Fatty Liver and Diabetes, There IS a Connection – Your Health Detective

By Gloria Gilbère, CDP., DAHom., PhD., DSC., EcoErgonomist, Wholistic Rejuvenist

This investigative blog report is especially close to my heart – many of my family members and younger siblings are Type 2 Diabetics; I battle high blood sugar constantly. I have been able to maintain safe levels through strict carbohydrate and sugar restriction but it requires discipline, constant monitoring, and nutrients to help maintain a healthy balance.

What most people do not understand is the intimate connection between liver health and diabetes; hopefully this report will enlighten you and assist in taking care of the only organ in our body that can completely rejuvenate – given the right nutritional support, that is!

Fatty liver is a common liver condition that occurs in about one-third of adults in the U.S. In some cases, the condition is mild and causes no noticeable symptoms, but in other cases it can lead to permanent liver damage or complete liver failure.

Fatty liver is frequently associated with alcoholic liver disease, but it may also have non-alcoholic causes, such as those cited in this report…click here to continue reading…

The Liver & Blood Sugar…

The liver both stores and produces sugar – acting as the body’s glucose(fuel) reservoir and keeping your circulating blood sugar levels and other body

fuels steady and constant. The liver both stores and manufactures glucose, depending on the

body’s need to store or release glucose. This release is primarily signaled by

the hormones insulin and glucagon.

Here’s what occurs: during a meal, your liver stores sugar (or glucose)
as glycogen for use later when your body needs it. High levels of insulin, and suppressed levels of glucagon during a meal, promote the storage of glucose as glycogen.

   The Body’s “Sugar” Factory…

The body is programmed to manufacture sugar when you need it.
Therefore, when you are not eating, especially overnight or between meals, the body is forced to make its own sugar by supplying sugar or glucose by turning glycogen into glucose in the process called glycogenolysis. Another way the body can manufacture sugar or glucose is by harvesting amino acids, waste products and fat byproducts, a process called gluconeogenesis.

The Body’s Alternative Fuel…

When your body’s glycogen storage runs low, the body begins to conserve sugar supplies for the organs that always require sugar as their fuel – the brain, red blood cells and parts of the kidney. To supplement the limited sugar supply, the liver makes alternative fuels called ketones from fats; a process called ketogenesis that begins when the hormone responsible for ketogenesis signals that its fuel supply is low as is the level of insulin. Ketones are burned as fuel by muscle and other body organs. And the sugar is saved for the organs that need it.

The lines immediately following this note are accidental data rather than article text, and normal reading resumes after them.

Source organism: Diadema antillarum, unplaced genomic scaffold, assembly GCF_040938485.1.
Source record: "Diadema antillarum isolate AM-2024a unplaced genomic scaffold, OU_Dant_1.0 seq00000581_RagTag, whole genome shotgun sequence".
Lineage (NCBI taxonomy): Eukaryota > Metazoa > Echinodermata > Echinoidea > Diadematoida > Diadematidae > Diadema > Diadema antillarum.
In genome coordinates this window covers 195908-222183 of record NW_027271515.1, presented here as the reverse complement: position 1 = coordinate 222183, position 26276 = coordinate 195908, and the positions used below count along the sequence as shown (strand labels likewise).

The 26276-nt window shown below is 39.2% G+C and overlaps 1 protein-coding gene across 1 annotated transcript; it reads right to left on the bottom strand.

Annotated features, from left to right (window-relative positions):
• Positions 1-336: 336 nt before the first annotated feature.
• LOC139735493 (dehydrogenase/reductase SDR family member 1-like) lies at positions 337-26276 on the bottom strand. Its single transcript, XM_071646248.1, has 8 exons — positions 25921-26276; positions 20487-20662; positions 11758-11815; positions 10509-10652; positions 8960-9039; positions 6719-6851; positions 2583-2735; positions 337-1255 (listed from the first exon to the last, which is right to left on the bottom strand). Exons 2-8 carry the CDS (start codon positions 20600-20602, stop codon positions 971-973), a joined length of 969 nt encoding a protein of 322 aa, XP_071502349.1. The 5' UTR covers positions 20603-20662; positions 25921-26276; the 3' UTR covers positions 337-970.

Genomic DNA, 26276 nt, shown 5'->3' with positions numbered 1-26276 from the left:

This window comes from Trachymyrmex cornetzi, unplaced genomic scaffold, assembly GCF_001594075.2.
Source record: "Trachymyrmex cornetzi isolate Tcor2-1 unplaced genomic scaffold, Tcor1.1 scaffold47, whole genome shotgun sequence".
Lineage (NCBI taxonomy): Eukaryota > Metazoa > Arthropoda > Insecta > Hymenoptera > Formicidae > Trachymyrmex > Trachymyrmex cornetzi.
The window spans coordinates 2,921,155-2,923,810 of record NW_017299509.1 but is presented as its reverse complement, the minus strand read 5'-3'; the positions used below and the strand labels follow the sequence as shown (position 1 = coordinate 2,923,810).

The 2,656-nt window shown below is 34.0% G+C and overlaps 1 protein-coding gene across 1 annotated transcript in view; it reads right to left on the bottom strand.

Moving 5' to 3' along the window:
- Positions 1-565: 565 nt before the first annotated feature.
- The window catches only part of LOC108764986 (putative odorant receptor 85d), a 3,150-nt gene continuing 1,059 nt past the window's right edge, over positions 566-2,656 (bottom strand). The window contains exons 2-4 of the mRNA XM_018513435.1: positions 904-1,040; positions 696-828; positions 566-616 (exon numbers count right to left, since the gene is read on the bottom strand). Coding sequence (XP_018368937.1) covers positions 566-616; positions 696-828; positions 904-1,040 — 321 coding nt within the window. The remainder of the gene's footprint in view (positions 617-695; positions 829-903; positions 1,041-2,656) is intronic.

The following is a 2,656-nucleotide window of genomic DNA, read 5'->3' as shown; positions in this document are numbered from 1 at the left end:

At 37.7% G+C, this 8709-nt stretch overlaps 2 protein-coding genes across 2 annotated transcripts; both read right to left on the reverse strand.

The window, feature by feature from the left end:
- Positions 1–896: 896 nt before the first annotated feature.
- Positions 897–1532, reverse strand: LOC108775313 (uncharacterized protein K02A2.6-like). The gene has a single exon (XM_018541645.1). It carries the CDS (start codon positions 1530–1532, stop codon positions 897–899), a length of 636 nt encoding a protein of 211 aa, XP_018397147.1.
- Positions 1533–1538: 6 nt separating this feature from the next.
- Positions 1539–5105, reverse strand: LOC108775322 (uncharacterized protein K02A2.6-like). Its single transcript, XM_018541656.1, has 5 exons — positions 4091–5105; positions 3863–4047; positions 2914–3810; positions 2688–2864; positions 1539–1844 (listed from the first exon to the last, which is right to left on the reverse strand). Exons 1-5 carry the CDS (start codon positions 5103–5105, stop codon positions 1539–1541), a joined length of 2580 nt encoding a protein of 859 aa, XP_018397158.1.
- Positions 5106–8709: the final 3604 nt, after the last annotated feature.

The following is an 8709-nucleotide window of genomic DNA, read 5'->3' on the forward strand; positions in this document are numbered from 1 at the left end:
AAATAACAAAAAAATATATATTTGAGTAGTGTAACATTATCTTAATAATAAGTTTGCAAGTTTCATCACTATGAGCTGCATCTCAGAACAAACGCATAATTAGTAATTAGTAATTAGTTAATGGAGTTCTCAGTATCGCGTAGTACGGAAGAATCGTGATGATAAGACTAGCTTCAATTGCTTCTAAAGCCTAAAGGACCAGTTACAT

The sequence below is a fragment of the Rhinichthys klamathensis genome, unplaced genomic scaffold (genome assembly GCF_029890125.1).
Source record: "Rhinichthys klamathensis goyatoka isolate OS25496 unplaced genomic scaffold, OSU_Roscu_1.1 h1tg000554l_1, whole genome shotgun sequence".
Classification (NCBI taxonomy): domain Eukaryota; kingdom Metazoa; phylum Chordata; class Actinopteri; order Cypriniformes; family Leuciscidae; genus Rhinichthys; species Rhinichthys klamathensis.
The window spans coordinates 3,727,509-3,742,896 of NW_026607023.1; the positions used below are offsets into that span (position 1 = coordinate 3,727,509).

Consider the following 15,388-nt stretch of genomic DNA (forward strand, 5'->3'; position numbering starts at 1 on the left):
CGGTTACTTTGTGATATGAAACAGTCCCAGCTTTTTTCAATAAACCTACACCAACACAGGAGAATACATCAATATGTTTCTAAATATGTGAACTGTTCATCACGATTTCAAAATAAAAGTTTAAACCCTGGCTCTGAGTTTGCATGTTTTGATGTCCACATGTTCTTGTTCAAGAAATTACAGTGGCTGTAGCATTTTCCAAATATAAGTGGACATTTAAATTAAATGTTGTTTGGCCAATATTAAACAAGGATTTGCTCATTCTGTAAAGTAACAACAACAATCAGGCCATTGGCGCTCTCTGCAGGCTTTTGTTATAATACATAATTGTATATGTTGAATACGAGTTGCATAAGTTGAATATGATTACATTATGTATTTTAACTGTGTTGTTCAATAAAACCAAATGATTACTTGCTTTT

NOTE:The terms “gluconeogenesis, glycogenolysis and ketogenesis” may seem likecomplicated concepts or words on a biology test. Take a moment to review thedefinitions and illustrations above. When you have diabetes, these processescan be thrown off balance, and if you fully understand what is happening, youcan take steps to remedy the problem or prevent them from occurring in the

first place.

Individuals with type 2 diabetes should understand these concepts. For those of us who routinely have high morning blood sugar values, these occur as a result of excessivegluconeogenesis overnight. Keep in mind that the rare condition of too much ketone formation can be dangerous and requires immediate emergency medical attention.

Scientifically Speaking…

Yes, an accumulation of fat in your liver cells may raise your risk of developing type 2 diabetes, regardless of the fat in other places of your body.

A new study suggests that fatty liver disease, also known as fatty liver, may be an independent risk factor for type 2 diabetes. Researchers found people with fatty liver disease were significantly
more likely to develop the disease within five years than those with healthy livers.

According to Sun Kim, MD, a researcherat Stanford University in California, “Many patients and practitioners view fat in the liver as just ‘fat in the liver,’ but we believe that a diagnosis of
fatty liver should raise an alarm for impending type 2 diabetes. Our study shows that fatty liver, as diagnosed by an ultrasound, strongly predicts the development of type 2 diabetes, regardless of insulin concentration.”

Researchers say fatty liver often occurs along with other risk factors for diabetes, such as obesity and insulin resistance, which has made it difficult to determine whether the condition itself is a specific marker for actual diabetes risk. But in this study, researchers found that even among those with similar insulin concentrations, those with fatty liver were still twice as likely to develop type 2 diabetes.